Using the results for fossil resource consumption calculated by the SPI evaluation the software will calculate the Carbon Footprint as an auxiliary measure to discuss the specific climate change impact of the touristic activities in question. By using the same data base for the SPI and the Carbon Footprint the software guarantees compatibility of both evaluations. The calculation uses the partial area for fossil carbon as a reference. This area refers to the sedimentation to the ocean bed, the major process that replenishes the long term storage of carbon (from which fossil resources are drawn) within the global carbon cycle. The current imbalance between the (natural) flow to the long term carbon storage and the (anthropogenic) flow of carbon dioxide from burning fossil resources is at the heart of global climate change.

In the calculator the natural sedimentation flow is set to 73 kg CO2 equivalent per hectare and year. A car that runs 10,000 km per year and emits 2,800 kg CO2 (including the whole infrastructure, i.e. also the construction of the road for example) has an ecological footprint of 38 ha (equal to 35 soccer fields). The statistical area that an Austrian person may use as ecological footprint is 6.6 ha (including the aliquot sea area) for comparison.

 

The tourism calculator offers a self-explaining online-questionnaire. The students provide the profile of the touristic activity/journey that are relevant regarding ecological pressures. These are:

  • The kind of touristic activity (wellness, swimming, roundtrip, …)

  • Start and goal of voyages (in terms of global regions)

  • Distance to travel and modal split of means of transportation (the user is supplied with a link to find out distances)

  • Leisure activities (sports activities, wellness, etc.)

  • Accommodation (category of hotels, etc.)

  • Food details (vegetarian, non-vegetarian, etc.)

Details that are relevant for the footprint calculation like the number of passengers in a car and fuel consumption are also asked in the questionnaire. The calculation will take different energy mixes in the respective countries into account.

The results of the calculation will detail the ecological footprint according to the categories direct area consumption, fossil resource consumption, renewable resource consumption and emissions to air, water and soil. The footprint will also be assigned to different aspects of the activity (travel, accommodation, leisure activity). Besides the ecological footprint, CO2 emissions will also be shown for these aspects.

The results of the calculations will provide orientation regarding the ecological pressures incurred by different leisure activities and will help to optimise the life style. Calculations are based on average values. Students may however change parameters and create scenarios in order to identify the impact of changes to their leisure life style on the ecological pressures they exert. This applies to different leisure activities but in particular to different ways of leisure induced mobility.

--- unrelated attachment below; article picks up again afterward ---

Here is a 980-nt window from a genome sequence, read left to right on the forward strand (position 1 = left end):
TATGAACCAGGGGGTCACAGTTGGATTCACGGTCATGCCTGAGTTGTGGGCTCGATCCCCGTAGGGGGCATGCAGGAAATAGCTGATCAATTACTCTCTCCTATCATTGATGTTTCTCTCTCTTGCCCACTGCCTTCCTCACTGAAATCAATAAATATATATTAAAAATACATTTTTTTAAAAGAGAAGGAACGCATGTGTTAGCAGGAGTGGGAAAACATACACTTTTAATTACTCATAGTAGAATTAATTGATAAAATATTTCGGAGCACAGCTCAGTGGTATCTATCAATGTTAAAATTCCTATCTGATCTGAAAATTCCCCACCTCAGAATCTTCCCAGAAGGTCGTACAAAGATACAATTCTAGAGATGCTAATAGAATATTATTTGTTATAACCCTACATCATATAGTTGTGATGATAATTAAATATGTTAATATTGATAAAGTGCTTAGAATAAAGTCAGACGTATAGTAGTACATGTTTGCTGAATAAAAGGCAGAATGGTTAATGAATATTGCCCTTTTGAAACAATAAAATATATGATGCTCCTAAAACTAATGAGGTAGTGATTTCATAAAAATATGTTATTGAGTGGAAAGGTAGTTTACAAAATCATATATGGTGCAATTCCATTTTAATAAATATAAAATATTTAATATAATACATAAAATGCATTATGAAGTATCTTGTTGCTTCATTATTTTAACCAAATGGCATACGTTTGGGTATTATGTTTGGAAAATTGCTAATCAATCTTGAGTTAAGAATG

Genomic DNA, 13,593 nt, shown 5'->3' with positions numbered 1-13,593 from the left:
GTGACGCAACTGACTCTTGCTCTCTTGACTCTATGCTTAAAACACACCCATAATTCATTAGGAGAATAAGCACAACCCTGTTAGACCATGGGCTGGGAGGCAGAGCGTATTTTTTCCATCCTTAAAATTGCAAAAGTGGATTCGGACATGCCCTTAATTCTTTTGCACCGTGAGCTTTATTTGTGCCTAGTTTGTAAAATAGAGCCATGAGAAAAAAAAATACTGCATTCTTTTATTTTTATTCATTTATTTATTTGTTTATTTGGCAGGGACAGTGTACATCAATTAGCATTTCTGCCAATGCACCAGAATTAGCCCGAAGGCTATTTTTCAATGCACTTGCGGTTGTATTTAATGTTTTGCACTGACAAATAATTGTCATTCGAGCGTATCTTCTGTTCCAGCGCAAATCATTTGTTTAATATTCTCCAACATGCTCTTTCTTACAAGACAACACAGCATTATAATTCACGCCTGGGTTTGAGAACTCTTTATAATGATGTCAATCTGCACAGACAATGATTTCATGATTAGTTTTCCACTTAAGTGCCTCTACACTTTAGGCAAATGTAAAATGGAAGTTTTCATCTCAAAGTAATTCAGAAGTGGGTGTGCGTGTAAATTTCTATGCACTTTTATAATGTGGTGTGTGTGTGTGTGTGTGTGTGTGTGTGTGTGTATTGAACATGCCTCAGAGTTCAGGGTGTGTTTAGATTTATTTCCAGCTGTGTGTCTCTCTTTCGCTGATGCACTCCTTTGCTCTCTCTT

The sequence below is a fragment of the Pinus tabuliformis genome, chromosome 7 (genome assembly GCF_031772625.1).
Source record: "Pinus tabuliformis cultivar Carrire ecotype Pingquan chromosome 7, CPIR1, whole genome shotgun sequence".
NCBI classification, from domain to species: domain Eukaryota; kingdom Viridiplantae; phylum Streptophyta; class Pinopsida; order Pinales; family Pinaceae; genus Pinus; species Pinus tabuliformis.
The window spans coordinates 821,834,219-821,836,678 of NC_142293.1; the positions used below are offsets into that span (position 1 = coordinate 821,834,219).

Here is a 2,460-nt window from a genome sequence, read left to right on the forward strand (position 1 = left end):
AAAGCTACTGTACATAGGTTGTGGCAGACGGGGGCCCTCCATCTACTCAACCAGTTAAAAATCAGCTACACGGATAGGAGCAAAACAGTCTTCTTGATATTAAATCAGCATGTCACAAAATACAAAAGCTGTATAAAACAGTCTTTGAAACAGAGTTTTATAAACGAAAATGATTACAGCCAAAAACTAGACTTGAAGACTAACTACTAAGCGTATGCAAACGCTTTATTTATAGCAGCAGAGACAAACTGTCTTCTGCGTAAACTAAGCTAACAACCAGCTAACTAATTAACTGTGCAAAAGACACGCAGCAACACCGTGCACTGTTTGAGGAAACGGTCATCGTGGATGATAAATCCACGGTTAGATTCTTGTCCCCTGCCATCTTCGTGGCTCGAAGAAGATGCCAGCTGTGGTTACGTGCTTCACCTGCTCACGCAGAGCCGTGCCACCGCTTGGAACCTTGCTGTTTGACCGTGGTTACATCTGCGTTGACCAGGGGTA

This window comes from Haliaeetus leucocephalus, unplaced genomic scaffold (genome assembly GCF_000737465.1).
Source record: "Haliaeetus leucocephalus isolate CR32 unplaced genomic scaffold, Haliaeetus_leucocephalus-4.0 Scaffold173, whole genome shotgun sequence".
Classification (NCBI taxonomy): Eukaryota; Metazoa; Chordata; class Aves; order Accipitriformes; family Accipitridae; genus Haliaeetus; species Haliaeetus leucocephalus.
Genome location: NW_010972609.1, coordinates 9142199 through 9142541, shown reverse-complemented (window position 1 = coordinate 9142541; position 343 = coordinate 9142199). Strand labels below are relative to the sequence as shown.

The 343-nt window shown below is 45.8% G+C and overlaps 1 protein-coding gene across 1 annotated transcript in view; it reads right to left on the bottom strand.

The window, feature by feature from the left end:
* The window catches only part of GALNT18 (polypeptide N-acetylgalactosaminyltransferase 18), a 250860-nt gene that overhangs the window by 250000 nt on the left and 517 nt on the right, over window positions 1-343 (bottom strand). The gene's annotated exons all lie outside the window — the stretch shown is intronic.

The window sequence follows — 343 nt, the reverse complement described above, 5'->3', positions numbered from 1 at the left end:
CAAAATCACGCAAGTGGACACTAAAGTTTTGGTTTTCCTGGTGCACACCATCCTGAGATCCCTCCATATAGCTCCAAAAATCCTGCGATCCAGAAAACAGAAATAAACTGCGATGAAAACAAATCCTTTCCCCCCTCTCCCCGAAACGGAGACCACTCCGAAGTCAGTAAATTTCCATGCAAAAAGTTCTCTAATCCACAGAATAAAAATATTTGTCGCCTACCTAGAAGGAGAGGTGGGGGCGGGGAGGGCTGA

Learning Outcomes
The objective of the calculator is to provide students with insight to the ecological impact incurred by leisure activities and travel.
Relevance for Sustainability
The calculator allows to question one‘s life style with regard to leisure activities. It also provides orientation on how life styles may be changed in order to achieve sustainability. Detailed analysis of the results allow students to identify the “ecological hotspots of their leisure activities and helps them to pinpoint necessary changes.
The calculator however may also allow students to enter into a discourse with stakeholders in trans-disciplinary practica in order to estimate the ecological impact of concrete leisure offers.
Related Teaching Resources
No specific previous knowledge / related resources required
Preparation Efforts
Low
Access
Free
Sources and Links

1 Krotscheck, C., M. Narodoslawsky, 1996. The Sustainable Process Index - A new Dimension

in Ecological Evaluation. Ecological Engineering 6/4 (1996) pp. 241-258.

Narodoslawsky M. and C. Krotscheck, 2000. Integrated ecological optimization of processes with the sustainable process index. Waste Management 20:599-603

Funded by
Funded by the Austrian Federal Ministry of Science and Research within the framework of the call "Projekt MINT-Massenfächer" (2011/12)

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Author

Prof. Michael Narodoslawsky

Contact

Michael Eder
michael.eder(at)tugraz.at
This teaching resource is allocated to following University:
TUG - Graz University of Technology
Date:

License

Creative Commons
BY-SA

Teaching Tools & Methods

  • Simulation program